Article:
identifier “http://www.ontoknowledge.org/oil/rdfs-oil.pdf”
source“http://www.africa.com/nature/animals.html”
language“en-uk”
ontology-definitions
slot-def
eats
inverse
is-eaten-by
slot-def
has-part
inverse
is-part-of
propertiestransitive
class-defanimal
class-defplant
subclass-ofNOTanimal
class-deftree
subclass-ofplant
class-defplant
slot-constraint
is-part-of
has-valuetree
class-defleaf
slot-constraint
is-part-of
has-valuebranch
class-defdefinedcarnivore
subclass-ofanimal
slot-constraint
eats
value-typeanimal
class-defdefinedherbivore
subclass-ofanimal,NOTcarnivore
slot-constraint
eats
value-type
plantOR
slot-constraint
is-part-of
has-valueplant
class-defgiraffe
subclass-ofherbivore
slot-contraint
eats
value-typeleaf
class-deflion
subclass-ofanimal
slot-constraint
eats
value-typeherbivore
class-deftasty-plant
subclass-ofplant
slot-constraint
is-eaten-by
has-valueherbivore,carnivore
Figure4.AnexampleOILontology.
The syntax of OIL is oriented towards XML and RDF.
[Horrocksetal., 2000] defines a DTD and a XML schema
definition for OIL. [Kleinetal., 2000] derives an XML
Schema for writing down instances of an OIL ontology. In
this paper,wewillderivetheRDFSsyntaxofOIL.
4 OILas anextensionofRDF Schema
RDF provides basic modeling primitives: ordered triples of
objects andlinks.RDFSenrichesthisbasicmodelbyprovid-
ingavocabularyforRDF, whichisassumedtohaveacertain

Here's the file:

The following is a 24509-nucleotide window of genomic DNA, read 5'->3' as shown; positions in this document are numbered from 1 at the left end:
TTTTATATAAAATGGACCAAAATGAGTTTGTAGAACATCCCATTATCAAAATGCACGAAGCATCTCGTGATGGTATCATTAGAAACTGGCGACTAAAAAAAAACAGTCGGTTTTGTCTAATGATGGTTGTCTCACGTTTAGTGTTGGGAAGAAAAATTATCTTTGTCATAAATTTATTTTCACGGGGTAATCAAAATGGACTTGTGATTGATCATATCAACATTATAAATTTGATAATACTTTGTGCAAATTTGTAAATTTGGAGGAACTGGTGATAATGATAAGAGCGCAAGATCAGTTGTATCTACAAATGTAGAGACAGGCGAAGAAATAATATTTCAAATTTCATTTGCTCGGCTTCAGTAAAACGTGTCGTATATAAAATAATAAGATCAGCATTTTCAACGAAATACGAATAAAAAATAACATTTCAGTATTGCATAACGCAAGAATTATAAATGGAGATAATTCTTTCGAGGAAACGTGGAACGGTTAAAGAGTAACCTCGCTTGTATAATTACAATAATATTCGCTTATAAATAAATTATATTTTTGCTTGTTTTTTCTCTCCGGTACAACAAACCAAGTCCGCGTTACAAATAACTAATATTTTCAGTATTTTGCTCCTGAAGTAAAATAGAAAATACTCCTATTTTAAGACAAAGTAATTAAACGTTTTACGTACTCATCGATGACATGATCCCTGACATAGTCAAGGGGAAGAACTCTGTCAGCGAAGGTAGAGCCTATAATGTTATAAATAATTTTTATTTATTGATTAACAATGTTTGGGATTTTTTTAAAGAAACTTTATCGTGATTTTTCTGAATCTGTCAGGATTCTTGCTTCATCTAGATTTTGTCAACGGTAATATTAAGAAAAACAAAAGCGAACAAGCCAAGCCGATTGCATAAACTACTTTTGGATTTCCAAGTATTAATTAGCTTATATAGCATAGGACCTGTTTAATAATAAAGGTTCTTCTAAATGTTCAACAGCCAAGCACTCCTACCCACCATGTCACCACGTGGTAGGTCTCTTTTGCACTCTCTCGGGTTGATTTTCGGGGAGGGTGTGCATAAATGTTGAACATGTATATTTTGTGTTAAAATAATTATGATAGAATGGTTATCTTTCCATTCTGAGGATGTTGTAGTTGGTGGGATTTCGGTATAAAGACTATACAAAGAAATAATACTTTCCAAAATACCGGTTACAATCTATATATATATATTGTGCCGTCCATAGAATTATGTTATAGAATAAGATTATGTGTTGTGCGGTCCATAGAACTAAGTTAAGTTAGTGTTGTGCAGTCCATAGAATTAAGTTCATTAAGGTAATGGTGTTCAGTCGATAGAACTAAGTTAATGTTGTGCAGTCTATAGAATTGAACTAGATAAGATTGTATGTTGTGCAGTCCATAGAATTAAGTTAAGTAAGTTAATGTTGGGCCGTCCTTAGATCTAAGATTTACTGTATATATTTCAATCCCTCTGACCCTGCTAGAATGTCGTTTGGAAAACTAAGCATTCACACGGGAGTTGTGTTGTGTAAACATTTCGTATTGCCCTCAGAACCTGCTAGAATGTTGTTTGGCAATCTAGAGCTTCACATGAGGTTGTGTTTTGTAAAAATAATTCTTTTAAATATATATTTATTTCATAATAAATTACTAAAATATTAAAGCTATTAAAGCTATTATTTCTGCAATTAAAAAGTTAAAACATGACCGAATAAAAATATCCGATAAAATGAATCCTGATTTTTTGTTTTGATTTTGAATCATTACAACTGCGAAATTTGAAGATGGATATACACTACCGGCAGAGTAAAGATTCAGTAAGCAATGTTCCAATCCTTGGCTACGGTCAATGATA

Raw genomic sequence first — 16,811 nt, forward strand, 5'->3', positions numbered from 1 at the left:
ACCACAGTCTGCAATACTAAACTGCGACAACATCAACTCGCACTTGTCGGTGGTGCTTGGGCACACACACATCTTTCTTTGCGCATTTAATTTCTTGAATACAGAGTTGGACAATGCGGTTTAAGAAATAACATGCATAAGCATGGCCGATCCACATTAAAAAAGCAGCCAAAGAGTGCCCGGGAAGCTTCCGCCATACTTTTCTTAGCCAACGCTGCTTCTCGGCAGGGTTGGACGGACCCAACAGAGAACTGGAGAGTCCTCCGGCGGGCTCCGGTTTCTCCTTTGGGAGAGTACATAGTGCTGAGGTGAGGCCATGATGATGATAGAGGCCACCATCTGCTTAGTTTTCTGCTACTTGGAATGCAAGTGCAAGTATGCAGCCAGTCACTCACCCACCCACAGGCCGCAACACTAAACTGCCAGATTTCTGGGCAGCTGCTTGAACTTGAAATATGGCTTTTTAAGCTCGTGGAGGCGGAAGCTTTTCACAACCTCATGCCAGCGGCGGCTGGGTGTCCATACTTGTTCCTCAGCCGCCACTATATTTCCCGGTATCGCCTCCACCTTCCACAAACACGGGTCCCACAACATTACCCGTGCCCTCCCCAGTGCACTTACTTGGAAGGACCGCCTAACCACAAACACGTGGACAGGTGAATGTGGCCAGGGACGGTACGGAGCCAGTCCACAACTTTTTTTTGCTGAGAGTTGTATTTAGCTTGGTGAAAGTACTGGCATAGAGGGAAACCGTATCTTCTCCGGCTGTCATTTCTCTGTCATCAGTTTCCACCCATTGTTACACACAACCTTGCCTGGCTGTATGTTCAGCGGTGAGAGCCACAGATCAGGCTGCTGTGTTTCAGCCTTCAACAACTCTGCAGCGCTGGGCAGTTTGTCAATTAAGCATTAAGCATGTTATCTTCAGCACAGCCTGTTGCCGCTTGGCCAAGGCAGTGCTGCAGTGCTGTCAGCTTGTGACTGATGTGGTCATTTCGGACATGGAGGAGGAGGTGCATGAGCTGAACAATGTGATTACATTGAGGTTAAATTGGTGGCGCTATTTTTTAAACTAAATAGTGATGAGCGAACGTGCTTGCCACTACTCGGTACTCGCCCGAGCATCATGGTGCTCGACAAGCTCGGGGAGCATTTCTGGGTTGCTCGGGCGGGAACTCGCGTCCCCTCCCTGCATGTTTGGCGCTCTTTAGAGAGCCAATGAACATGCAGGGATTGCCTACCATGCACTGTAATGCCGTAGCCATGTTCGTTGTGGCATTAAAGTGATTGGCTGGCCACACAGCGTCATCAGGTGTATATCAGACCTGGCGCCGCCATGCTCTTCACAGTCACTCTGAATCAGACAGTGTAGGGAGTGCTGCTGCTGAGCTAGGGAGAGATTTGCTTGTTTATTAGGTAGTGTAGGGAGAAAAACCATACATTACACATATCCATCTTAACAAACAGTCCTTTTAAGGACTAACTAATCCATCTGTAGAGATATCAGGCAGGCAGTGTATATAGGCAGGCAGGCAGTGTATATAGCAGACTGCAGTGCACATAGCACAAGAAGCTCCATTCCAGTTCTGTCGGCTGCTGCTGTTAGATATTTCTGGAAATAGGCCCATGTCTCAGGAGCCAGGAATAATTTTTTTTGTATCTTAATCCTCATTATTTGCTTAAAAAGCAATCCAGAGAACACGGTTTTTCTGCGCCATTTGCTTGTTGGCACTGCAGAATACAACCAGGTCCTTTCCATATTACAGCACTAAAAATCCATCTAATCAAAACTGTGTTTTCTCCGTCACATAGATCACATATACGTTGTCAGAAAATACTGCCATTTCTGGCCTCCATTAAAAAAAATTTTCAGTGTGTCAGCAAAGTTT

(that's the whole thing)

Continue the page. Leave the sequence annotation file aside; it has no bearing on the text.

semantics. In this section we will provide a carefulanalysis
of the relation between RDFS and OIL by defining OIL in
RDFS, usingexistingvocabularywherepossibleandextend-
ingRDFSwithOILprimitives where necessary.
4.1 Theontologycontainer, importmechanismand
rulebase
TheouterboxoftheOILspecificationinRDFSisdefinedby
the XML prologue and the namespace definitions xmlns:rdf
andxmlns:rdfs,whichrefertoRDFandRDFS, respectively.
Namespace definitions make externally defined RDF con-
structs available forlocal use. Therefore, the OIL specifica-
tionimports RDFandRDFS, andan actualontologyinOIL
has namespace definitions which import both the RDF and
RDFSdefinitions aswellas theOILspecificationitself.
<?xml version=’1.0’ encoding=’ISO-8859-1’?>
<rdf:RDF
xmlns:rdf="http://www.w3.org/1999/02/
22-rdf-syntax-ns#"
6
xmlns:rdfs="http://www.w3.org/TR/1999/
PR-rdf-schema-19990303#"
xmlns:oil="http://www.ontoknowledge.org/oil/rdfschema"
xmlns:dc="http://purl.org/dc/elements/1.1/"
xmlns:dcq="http://purl.org/dc/qualifiers/1.1/"
<!-- The ontology defined in OIL with RDFS syntax-->
</rdf:RDF>
As one can see, the namespace definitions are not tran-
sitive. An actual ontology even needs to reimport RDF and
RDFSdefinitionsviaxmlns:rdfandxmlns:rdfs,otherwise,all
elements ofOIL that directlycorrespondtoRDFandRDFS
elements wouldnotbeavailable.